Let’s see how to train a model of support vector machine, save the trained model and test the model to check the percentage of its prediction accuracy using the OpenCV.
autocrop , we collect data from the web, crop faces and resize them to smaller sizes in bulk. The collected data needs to be organized meaningfully so we can access it programmatically and manually. Use the below folder structure-
FFR_dataset/ |-- Age | |-- adult | |-- child | |-- old | |-- teen |-- Emotion | |-- anger | |-- contempt | |-- happy | |-- neutral | |-- sad | |-- surprise |-- Gender |-- female |-- male
We use the same directory names in the code to access them to train, save and predict the recognition results. A minimum of 50 images in each folder is required to train the models to get good prediction results. Training more images can improve the results but not recommended as it takes a lot of time to execute that and does not give significant improvements.
By making use of the sample provided in the official opencv repo to train the SVM with HOG, train_HOG.cpp, we implement the c++ code to train, save and predict the facial features on an image with multiple faces.
There are three feature types- Age, Emotion and Gender. Four age groups, six emotions and two gender types. Hence an n-class classifier is implemented to recognize each feature on a face data.
Step #1: For each feature type i.e. (Age, Emotion or Gender) loop through ‘n’ run times.
Step #2: In each run, iterate through the feature values in the feature type and get the images into a vector or array, i.e. get all the images from folders Gender->Male and Gender->Female.
Step #3 to #6:
- Crop the images in the vector to the face rectangles and update the images vector with the new faces list.
- Perform any pre-processing tasks such as resizing to smaller size (64, 64) on each image in faces list.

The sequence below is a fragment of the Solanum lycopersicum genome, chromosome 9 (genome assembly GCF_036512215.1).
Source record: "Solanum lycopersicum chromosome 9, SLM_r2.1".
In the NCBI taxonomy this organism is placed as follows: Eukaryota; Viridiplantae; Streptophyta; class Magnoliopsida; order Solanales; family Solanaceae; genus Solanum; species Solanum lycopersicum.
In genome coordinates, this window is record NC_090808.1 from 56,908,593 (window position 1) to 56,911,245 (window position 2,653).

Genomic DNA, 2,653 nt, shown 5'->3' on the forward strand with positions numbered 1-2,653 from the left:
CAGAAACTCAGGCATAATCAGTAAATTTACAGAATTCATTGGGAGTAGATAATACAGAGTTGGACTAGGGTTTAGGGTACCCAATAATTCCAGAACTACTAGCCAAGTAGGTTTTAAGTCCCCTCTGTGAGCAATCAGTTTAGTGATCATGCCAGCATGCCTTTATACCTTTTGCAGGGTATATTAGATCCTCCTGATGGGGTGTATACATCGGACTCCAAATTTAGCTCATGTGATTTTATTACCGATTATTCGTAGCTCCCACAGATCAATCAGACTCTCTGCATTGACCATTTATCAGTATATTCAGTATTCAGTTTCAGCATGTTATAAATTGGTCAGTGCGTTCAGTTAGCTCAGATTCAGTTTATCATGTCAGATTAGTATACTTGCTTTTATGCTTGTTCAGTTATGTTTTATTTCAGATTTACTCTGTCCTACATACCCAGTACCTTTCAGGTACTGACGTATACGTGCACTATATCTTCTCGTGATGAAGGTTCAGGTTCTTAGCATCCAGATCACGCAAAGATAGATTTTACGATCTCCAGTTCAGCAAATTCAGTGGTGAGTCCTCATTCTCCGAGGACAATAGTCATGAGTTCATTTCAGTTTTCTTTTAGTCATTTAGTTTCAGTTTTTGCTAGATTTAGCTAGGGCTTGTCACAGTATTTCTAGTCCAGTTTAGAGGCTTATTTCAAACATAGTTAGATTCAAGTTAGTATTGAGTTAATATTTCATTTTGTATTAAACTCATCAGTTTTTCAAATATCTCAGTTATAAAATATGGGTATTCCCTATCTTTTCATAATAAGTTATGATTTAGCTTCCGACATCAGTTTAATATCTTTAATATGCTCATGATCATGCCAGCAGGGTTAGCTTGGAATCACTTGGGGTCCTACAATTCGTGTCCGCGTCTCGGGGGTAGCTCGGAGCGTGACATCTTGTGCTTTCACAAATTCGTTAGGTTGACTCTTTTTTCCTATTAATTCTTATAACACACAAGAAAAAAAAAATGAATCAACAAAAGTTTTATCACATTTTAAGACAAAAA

- Shuffle the pre-processed face images in vector randomly to introduce random input data.
- Split the dataset into training(80%) and prediction(20%) data.
Step #7 : Compute HOG for each image in training data.
Step #8 : Convert the training data vector to opencv Mat object to train SVM.
Step #9 : Pass the training data Mat object to svm train function along with a vector of labels for the training data.
Step #10: Save the trained model.
Step #11: Predict the model by computing the HOG for each prediction image, convert the prediction dataset to opencv mat object and call svm predict with a vector of labels to store the result.
Step #12 and #13: Calculate the percentage of its accuracy by comparing the expected prediction labels with the predicted labels.
Run the executable with below command line arguments.
./train_hog --test --in=
Note: Due to long hair for all three people in the image it is detecting the gender as ‘female’ which is a false positive. In machine learning algorithms the false positives are always common given the input sample image has ambiguous features.
- Classifying data using Support Vector Machines(SVMs) in R
- Classifying data using Support Vector Machines(SVMs) in Python
- vector::crend() & vector::crbegin() with example
- vector::push_back() and vector::pop_back() in C++ STL
- vector::empty() and vector::size() in C++ STL
- vector::front() and vector::back() in C++ STL
- vector :: cbegin() and vector :: cend() in C++ STL
- vector::begin() and vector::end() in C++ STL
- vector::at() and vector::swap() in C++ STL
- ML | What is Machine Learning ?
- Machine Learning - Applications
- Getting started with Machine Learning
- An introduction to Machine Learning
- Demystifying Machine Learning
- Machine Learning | Outlier
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